The latest UK Mine Warfare Battle Staff have formed ready for a six-month tour of duty aboard RFA Cardigan Bay directing British minehunters, plus a specialist engineering team, divers and at times, foreign dive teams and vessels, say the Royal Navy.
Commander Ashley Spencer said:
“I am filled with confidence because I have a diverse and talented team who are training hard to maximise the collective mine counter-measures operational capability. I confess that I’m occasionally envious of other partner nations’ technical capability, but I also know that sustained expeditionary mine warfare is not easy – the RN remains exemplary.”
According to the release:
“The RN has maintained a permanent mine warfare presence in the Gulf for years, beginning with two ships and no staff, increasing to four vessels, then the addition of a mother ship and finally a permanent battle staff – around 500 people on any given day according to the Royal Navy website.
By the time Commander Ashley Spencer and his staff of 19 personnel (drawn from across the RN and coalition forces which operate in the Gulf) will have the new permanent facilities at HMS Juffair to fall back on.”
Recently, RFA Cardigan Bay, acting as mother ship to all four Royal Navy minehunters in the Middle East, was joined by HMS Bangor and Ledbury for the exercise.
The Omani hosts threw their patrol ships Al Dhafirah, Al Muazzar and Al Bat’nah into the mix according to a Royal Navy release, alongside the French destroyer, two US Coast Guard patrol boats and two fast coastal protection ships for the four-day workout.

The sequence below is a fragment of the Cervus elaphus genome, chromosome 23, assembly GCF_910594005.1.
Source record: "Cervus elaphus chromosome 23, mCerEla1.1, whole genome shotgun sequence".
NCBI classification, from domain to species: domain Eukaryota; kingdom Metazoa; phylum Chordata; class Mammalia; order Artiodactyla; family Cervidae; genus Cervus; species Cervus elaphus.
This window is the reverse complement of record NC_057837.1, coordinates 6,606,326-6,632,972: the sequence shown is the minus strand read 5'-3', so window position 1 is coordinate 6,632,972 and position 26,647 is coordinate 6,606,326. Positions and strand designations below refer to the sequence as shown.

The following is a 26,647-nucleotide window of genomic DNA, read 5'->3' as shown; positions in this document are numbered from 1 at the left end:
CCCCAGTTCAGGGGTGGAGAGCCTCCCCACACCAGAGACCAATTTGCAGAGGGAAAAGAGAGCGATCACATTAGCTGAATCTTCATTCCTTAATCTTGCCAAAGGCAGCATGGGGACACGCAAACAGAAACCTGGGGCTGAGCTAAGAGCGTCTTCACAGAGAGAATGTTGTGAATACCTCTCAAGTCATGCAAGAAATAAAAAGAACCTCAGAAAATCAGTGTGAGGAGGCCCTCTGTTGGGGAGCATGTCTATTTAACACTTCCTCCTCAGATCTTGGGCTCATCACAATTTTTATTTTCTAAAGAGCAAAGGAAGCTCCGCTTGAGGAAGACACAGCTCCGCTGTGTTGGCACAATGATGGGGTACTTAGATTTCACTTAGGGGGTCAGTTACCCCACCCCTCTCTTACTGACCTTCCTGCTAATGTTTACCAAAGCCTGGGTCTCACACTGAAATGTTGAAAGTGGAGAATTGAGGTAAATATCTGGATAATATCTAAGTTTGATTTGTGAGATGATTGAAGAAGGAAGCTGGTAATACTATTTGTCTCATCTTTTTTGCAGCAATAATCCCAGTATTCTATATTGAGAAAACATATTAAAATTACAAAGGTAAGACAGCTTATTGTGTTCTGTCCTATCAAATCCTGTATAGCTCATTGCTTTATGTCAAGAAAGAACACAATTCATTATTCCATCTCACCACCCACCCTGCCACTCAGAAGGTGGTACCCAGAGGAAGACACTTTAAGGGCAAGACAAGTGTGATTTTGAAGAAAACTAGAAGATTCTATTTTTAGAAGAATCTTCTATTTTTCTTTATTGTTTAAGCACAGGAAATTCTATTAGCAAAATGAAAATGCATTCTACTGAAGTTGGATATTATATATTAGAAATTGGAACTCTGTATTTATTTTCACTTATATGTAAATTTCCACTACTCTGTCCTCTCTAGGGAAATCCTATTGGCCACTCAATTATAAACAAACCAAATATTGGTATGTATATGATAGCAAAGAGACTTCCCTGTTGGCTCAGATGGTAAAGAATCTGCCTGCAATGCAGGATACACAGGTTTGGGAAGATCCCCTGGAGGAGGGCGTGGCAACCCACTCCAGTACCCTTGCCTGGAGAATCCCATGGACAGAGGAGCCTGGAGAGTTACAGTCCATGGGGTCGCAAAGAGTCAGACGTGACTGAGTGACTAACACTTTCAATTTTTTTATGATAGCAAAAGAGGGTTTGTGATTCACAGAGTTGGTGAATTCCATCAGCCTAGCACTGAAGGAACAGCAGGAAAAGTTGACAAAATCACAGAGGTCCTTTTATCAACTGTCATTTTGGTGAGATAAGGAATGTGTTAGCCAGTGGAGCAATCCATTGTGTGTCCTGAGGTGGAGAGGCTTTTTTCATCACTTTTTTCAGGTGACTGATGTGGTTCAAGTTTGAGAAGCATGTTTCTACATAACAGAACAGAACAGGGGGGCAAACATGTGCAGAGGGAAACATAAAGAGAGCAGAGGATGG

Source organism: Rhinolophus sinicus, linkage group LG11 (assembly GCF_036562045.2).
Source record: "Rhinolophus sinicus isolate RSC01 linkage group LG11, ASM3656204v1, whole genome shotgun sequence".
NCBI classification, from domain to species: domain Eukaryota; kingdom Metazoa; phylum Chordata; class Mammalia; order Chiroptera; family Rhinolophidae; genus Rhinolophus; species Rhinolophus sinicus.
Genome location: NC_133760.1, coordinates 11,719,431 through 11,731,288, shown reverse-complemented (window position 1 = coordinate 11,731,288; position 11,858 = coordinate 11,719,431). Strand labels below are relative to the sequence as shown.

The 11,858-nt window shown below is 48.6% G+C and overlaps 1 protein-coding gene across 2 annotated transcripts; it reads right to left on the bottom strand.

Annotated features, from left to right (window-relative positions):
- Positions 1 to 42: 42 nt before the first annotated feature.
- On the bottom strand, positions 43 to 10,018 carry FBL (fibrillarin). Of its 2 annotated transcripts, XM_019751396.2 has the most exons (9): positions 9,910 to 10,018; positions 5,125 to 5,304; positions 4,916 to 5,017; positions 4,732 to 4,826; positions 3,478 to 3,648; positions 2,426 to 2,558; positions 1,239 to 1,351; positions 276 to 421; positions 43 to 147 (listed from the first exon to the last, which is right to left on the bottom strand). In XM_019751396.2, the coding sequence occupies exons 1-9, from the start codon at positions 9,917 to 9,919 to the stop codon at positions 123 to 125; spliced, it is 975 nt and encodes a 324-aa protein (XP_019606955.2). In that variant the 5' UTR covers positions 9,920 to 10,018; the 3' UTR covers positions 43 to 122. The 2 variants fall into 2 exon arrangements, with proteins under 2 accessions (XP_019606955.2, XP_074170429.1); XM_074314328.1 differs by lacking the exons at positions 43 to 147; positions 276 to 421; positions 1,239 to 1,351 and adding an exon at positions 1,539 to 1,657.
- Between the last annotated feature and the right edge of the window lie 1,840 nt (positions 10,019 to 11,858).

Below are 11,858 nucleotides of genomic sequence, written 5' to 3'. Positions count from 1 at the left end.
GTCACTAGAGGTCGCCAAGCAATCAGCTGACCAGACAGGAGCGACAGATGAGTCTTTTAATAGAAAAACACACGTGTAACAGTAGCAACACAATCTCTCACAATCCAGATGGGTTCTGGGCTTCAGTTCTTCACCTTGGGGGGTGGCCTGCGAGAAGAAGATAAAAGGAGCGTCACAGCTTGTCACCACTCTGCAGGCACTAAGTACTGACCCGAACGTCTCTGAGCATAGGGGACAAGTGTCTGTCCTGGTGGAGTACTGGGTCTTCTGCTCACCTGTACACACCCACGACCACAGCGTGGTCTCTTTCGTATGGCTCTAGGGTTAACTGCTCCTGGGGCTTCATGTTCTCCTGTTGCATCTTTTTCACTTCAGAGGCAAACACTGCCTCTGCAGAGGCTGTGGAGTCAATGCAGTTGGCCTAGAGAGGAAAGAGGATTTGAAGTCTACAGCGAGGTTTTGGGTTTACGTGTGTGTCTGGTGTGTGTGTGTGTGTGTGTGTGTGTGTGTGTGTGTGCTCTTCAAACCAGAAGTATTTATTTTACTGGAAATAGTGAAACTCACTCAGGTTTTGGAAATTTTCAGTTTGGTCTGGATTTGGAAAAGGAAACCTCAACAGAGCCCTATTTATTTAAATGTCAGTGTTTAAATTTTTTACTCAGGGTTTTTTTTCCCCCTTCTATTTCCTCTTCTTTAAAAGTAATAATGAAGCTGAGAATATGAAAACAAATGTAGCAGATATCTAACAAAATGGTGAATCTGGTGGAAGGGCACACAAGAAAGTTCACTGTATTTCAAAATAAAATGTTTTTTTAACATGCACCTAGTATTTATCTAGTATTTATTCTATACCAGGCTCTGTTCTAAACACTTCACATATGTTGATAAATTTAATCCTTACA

The exercise centred on a fictional scenario, taking place in the Gulf of Oman, in particular the waters off the capital of Muscat which had been ‘mined’ and needed to be rendered safe to allow shipping to get in and out.
“I would say the biggest take away is learning the capabilities of our coalition forces,” said Information Systems Technician 1st Class Lavashti Washington, communications officer on board fast patrol ship USS Hurricane.
“Hopefully I’ll get to participate next year and take what we learned this year and build upon it to get even better.”
The exercise culminated with a simulated air attack on the entire naval force. The Chevalier Paul, as the task group’s air defence ship protected the vessels.
“It is always fantastic to visit Oman, and even more of a thrill to have had the opportunity to exercise with our close partners, the Royal Navy of Oman,” said Lt Cdr David Armstrong, chief-of-staff of the RN mine warfare force in the Gulf.
“With the threat neutralised and the minehunter force having provided safe passage in and out of port, the exercise concluded having proven the ease with which the different nations can operate together.”